Many people think the way to make a lot of money in the stock market is to find the next Apple and have it grow 2,000 percent over the next few years.
While this method will work on paper, it is nearly impossible to find the next Qualcomm or Apple that is going to skyrocket to the moon.
Investors also fear the coming increase in interest rates and how it could derail stocks. It has been proven many times that investing in undervalued companies can produce a decent longer term return for investors if done properly.
Investment firm Credit Suisse recently released a study of which type of stocks do best when yields on two-year Treasurys increase. What the study found was that companies that were rebuilding or fixing some problem with their business and the valuations were undervalued performed better than what is known as “best of breed” or the momentum stocks with lofty valuations. The reason cited for this was that along with rising rates generally comes an improving economy that can help a restructuring company more than a richly valued company.
One company that could fit into that category would be technology giant Cisco. I received a request to look into Cisco by a radio show listener. Coincidentally, Ken and I have been looking at this company as a potential long-term buy.
What I liked even more is that this listener and others have become disenchanted with Cisco because the stock has not been a big mover. I will say if one overpaid for this or any company for that matter, your investment results will not be satisfactory.
Cisco, which trades under the symbol CSCO, over the last five years has traded as low as 15 back in mid-2009 and again in the summer of 2011. The high was near 27 in the summer of 2010 and it rose slightly above 26 last summer.
What I find most interesting in this company is that over this time period, the earnings per share have climbed 77 percent from full year earnings per share of $1.05 for the year ending July 25, 2009, to $1.86 for the year ending July 27, 2013.
Let me state again that is a 77 percent increase in EPS versus roughly a 10 percent increase in the stock price over the same period. The equity for the company in July 2009 was $38.6 billion, today it stands at $59.1 billion, a 53 percent increase.
Some other important numbers would be the valuation ratios, starting with the current PE for Cisco. It stands at 11.5, well below the industry average of 16.6 and the forward PE stands at only 10.1. Price to sales is 2.3 for the company, which is also below the industry average of 2.7.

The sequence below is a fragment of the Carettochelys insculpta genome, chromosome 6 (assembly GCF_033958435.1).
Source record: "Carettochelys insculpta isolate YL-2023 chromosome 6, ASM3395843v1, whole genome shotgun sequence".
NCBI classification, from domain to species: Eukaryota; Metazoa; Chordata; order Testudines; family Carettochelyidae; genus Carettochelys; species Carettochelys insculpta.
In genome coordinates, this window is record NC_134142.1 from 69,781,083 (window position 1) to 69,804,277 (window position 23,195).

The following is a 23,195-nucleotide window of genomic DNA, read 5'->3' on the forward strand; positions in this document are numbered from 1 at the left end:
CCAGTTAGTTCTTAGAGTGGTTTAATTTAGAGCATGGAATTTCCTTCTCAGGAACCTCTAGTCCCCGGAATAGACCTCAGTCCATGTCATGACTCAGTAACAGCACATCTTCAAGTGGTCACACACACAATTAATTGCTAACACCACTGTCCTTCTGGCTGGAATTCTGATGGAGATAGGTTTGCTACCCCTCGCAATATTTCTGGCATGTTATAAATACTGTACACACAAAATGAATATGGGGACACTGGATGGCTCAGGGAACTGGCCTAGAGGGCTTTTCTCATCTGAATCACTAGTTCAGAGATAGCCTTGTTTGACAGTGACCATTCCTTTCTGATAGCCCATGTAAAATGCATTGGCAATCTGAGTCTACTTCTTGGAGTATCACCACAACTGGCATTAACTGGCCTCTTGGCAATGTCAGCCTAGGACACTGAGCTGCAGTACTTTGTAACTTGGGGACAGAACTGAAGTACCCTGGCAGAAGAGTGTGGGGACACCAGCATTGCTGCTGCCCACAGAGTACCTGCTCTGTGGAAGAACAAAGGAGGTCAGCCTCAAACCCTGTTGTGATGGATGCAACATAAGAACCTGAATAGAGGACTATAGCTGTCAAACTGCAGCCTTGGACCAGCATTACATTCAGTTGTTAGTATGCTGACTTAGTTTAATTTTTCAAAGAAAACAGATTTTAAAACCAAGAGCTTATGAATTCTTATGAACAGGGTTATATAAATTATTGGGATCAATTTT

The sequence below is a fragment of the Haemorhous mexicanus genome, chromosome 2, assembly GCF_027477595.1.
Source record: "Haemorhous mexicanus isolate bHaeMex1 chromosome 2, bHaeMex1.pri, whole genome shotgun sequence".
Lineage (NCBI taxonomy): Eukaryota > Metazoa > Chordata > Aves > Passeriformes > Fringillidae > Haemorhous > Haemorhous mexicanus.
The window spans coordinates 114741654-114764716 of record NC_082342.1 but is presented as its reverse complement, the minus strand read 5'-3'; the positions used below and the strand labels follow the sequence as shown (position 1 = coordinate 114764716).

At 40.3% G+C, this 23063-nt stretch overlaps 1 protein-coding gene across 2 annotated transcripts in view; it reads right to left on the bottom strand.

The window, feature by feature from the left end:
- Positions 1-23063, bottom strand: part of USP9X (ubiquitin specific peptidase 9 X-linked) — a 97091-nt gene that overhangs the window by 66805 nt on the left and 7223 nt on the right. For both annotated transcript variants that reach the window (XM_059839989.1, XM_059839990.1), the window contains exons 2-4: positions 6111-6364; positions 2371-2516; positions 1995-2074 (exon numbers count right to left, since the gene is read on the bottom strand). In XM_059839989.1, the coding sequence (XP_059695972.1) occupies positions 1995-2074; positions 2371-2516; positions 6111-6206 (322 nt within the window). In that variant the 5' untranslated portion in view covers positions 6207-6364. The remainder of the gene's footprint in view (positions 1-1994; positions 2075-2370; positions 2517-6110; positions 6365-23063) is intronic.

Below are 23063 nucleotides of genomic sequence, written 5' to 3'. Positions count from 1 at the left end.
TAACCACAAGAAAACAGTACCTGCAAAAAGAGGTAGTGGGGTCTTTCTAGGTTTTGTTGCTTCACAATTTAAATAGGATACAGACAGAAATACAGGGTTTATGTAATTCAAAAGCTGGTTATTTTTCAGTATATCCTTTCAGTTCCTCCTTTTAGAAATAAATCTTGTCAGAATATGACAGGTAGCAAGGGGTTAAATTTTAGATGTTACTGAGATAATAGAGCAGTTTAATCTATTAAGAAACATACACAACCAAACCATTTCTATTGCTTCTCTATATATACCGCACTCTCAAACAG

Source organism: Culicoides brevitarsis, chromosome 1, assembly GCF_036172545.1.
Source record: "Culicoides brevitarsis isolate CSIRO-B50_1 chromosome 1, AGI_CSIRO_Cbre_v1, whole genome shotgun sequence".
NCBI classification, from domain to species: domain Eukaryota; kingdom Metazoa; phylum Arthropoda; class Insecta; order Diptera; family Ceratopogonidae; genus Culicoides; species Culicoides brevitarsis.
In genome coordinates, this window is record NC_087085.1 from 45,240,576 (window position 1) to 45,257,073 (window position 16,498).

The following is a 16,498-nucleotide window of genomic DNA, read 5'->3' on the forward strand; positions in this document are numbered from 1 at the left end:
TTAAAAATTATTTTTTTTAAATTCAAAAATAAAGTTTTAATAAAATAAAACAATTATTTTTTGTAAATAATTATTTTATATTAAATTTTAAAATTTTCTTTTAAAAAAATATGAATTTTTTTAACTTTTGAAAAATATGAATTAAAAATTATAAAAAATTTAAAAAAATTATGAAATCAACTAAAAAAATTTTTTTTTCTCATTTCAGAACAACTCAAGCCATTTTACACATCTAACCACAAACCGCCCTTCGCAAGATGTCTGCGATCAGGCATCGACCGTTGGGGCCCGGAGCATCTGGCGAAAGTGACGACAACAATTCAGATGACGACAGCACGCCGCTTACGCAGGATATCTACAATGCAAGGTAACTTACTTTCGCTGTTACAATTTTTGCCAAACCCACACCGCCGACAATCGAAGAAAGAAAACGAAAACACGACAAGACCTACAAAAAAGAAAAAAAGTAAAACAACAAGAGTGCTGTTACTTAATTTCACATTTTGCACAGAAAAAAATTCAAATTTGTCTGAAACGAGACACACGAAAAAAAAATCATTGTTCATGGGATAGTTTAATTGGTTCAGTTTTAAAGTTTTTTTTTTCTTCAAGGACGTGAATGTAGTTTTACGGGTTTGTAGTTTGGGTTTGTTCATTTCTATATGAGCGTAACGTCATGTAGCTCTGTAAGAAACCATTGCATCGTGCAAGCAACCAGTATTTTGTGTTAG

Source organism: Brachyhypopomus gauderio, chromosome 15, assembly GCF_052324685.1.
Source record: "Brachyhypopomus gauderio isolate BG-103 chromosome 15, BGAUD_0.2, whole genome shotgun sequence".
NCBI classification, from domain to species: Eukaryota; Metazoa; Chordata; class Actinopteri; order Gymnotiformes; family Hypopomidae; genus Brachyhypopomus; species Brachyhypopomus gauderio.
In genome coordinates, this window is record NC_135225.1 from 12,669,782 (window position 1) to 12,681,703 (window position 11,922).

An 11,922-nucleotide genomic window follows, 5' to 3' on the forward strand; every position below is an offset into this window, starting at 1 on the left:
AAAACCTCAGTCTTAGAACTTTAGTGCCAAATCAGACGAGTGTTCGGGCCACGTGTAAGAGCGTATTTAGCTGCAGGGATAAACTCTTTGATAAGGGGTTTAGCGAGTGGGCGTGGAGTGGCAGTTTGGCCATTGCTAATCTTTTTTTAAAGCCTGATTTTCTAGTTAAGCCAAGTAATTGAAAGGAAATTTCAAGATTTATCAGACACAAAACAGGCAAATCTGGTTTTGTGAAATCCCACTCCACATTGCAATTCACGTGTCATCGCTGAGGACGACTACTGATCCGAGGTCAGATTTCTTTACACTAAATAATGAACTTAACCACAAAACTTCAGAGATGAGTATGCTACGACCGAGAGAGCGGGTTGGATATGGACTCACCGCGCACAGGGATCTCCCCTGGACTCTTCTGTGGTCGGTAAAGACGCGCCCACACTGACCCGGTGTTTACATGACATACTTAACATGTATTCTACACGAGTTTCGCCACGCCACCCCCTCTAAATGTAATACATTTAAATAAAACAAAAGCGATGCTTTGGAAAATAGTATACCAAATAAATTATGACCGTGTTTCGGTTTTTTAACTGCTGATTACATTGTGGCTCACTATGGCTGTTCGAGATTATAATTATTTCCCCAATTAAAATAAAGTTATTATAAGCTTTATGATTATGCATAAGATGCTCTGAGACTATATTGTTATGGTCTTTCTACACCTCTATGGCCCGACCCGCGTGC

Price to book value also favors the company at 3.6, which is better than the industry average at 4.3. Lastly, the price to cash flow also favors the company at 9.2, compared to 11.5 for the industry, sweeping all the valuation ratios in favor of Cisco.
Investors can also get excited about the current dividend yield to 3.2 percent, much higher than the industry average of 2.4 percent, and Cisco uses only 34 percent of their earnings to pay that divided. Also keep in mind that the company is sitting on $48 billion in cash and last year had cash flow of over $12 billion, or $1 billion per month. Do you think we could see an increasing dividend in the coming years? I do.
If you want to find something wrong with the company’s financial fundamentals, one could complain about sales growth of only 4.6 percent year over year when the industry did grow their sales 8.1 percent for the same period. One could also complain about earnings per share growth of only 18.3 percent year over year when the industry grew its EPS by 26.4 percent, but how can one really complain about an 18 percent growth in EPS?
The balance sheet for Cisco is strong with a debt to equity of 27.5, slightly higher than the industry average of 22.9. The current ratio is exactly the same for both the industry and the company at 2.89, demonstrating both good liquidity and bill-paying capabilities.
Cisco has a return on equity of 17.7 percent, which is above my benchmark of 15 percent and also above the industry average of 15.4 percent. The net profit margin for Cisco is 25 percent higher than the industry average, coming in at 20.3 percent when the industry could squeeze out only a 16.2 percent profit margin.
When it comes to efficiency, well-respected CEO John Chambers has done a great job of managing this business. The receivable turnover is 10.7 over the past 12 months for Cisco, compared to the industry average of 6.7 times. Inventory turnover for Cisco is nearly double the industry average over the last 12 months at 12.1, versus the industry average of 6.44.
Looking forward there are 32 analysts who have a mean estimate of $2.10 for earnings per share coming July 2015; the low estimate is $1.92 and the high estimate is $2.30. Using a conservative multiple of 16.5, that would yield a target sell price of $34.65, a potential 65 percent gain, not including dividends. The company’s PEG ratio is only 1.28, giving investors the understanding that they are not paying too much for the future earnings of Cisco.
Cisco reminds me a little of Microsoft, where it did nothing for years bouncing around the mid-20s. Today Microsoft is in the high 30s, delivering a good investment return for the patient investor.
I can’t tell you when or guarantee that Cisco will take the same course as Microsoft. What I can tell you is that this is a well-run business in a growing industry managed very well by the current CEO. To me that has all the ingredients of a growing company, which should be reflected in the stock price in the future.
Have a question or a company you'd like me to take a look at? Email me at email@example.com.
Wilsey is president of Wilsey Asset Management and can be heard at 8 a.m. every Saturday on KFMB AM760. Information is provided by Reuters.